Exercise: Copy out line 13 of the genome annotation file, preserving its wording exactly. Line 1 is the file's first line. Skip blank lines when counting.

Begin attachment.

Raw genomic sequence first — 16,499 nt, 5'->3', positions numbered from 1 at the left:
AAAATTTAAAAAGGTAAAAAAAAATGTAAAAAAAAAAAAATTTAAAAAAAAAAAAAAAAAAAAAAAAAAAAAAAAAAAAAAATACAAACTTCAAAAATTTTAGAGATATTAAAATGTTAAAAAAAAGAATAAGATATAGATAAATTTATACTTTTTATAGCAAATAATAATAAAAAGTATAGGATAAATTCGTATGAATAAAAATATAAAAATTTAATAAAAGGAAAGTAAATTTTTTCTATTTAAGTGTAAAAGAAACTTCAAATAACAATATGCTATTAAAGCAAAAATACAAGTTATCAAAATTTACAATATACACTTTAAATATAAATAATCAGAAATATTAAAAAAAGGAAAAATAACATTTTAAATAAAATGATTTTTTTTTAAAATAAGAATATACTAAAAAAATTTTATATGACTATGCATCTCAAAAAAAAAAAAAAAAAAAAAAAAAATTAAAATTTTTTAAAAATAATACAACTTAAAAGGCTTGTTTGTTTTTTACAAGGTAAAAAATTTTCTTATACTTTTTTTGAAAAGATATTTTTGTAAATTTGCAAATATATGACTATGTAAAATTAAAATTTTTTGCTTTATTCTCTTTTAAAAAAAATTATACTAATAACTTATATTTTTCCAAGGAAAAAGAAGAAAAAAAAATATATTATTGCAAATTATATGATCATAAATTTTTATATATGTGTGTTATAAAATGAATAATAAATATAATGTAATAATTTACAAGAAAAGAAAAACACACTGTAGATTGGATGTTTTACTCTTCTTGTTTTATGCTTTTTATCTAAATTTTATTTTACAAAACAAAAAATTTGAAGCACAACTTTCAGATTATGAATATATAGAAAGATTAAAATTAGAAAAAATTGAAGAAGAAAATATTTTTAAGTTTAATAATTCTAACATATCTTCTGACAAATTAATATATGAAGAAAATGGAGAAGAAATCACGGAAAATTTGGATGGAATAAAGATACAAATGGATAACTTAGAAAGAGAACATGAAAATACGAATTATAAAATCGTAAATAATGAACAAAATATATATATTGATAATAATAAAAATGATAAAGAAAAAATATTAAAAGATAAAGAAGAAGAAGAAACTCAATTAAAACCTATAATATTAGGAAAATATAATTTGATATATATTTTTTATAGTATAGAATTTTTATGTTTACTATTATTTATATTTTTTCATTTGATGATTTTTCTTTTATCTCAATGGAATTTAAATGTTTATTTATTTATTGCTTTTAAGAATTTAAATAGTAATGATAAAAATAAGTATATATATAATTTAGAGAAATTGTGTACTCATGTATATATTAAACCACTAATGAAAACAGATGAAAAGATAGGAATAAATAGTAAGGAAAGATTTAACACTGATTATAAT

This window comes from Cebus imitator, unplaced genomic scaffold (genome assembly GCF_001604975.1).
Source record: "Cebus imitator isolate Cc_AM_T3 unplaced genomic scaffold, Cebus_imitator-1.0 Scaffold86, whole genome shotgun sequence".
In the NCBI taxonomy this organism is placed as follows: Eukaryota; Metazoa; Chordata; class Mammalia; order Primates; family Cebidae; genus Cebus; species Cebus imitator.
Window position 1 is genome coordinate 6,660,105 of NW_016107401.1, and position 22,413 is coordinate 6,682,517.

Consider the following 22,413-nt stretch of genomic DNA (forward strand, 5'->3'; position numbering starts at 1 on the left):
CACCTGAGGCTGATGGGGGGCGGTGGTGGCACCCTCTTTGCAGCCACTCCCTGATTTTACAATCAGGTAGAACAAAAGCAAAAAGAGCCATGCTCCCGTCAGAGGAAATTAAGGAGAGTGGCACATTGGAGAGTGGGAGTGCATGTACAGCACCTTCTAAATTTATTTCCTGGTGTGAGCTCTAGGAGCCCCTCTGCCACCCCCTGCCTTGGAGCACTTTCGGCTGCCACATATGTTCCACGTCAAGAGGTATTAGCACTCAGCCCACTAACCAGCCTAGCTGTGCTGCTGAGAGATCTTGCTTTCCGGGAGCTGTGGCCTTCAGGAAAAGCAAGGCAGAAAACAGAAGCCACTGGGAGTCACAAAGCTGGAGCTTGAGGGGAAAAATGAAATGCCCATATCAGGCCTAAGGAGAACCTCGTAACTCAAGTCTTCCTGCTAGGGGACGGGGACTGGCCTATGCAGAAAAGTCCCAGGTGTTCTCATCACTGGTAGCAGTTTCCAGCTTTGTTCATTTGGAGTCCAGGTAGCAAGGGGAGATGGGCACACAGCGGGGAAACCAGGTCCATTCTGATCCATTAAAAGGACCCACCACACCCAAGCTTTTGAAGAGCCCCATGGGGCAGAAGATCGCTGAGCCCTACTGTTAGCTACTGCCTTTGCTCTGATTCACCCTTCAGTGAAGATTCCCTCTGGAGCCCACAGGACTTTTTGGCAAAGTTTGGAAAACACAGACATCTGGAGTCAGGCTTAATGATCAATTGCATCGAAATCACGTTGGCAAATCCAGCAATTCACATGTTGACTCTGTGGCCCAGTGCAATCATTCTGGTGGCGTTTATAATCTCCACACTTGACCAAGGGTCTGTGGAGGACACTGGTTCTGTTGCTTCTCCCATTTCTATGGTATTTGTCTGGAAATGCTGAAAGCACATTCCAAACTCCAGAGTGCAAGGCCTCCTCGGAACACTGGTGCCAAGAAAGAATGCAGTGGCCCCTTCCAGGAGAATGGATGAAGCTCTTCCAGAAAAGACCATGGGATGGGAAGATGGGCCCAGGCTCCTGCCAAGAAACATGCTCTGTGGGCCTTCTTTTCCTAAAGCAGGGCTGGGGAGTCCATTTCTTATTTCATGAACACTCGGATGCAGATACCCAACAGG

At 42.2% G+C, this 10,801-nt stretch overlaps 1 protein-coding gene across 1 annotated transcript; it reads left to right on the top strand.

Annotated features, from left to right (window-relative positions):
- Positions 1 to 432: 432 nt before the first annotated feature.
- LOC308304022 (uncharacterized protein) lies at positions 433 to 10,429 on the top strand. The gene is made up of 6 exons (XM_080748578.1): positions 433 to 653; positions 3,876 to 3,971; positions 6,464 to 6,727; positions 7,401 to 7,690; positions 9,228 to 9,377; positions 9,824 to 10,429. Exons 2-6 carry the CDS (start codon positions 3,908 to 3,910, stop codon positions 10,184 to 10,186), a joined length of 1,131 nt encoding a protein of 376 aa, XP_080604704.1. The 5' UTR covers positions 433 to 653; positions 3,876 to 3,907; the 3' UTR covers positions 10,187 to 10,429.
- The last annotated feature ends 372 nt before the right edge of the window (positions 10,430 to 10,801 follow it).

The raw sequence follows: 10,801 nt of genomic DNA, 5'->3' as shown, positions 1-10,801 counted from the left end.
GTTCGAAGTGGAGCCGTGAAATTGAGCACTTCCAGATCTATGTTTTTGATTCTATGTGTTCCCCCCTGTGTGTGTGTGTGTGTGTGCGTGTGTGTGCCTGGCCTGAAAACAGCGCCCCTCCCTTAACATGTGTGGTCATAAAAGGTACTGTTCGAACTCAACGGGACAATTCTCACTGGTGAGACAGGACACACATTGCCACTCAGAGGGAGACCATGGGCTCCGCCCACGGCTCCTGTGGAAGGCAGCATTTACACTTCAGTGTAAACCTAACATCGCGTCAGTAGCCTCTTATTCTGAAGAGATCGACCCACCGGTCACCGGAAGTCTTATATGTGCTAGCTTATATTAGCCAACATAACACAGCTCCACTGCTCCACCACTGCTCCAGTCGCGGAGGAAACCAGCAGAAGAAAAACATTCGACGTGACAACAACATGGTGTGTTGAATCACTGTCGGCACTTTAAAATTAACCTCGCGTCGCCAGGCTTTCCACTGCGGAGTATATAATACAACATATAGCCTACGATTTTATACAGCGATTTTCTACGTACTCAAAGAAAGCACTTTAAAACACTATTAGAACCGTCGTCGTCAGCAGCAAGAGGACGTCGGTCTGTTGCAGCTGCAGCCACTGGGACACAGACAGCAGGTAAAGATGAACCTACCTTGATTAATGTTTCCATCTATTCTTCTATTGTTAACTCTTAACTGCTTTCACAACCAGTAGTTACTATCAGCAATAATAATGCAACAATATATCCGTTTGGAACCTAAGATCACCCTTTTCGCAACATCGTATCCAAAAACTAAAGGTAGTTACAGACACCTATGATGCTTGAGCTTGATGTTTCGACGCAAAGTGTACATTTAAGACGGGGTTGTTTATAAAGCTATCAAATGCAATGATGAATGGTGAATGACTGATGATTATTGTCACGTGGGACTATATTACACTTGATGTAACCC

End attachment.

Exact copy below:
- The last annotated feature ends 372 nt before the right edge of the window (positions 10,430 to 10,801 follow it).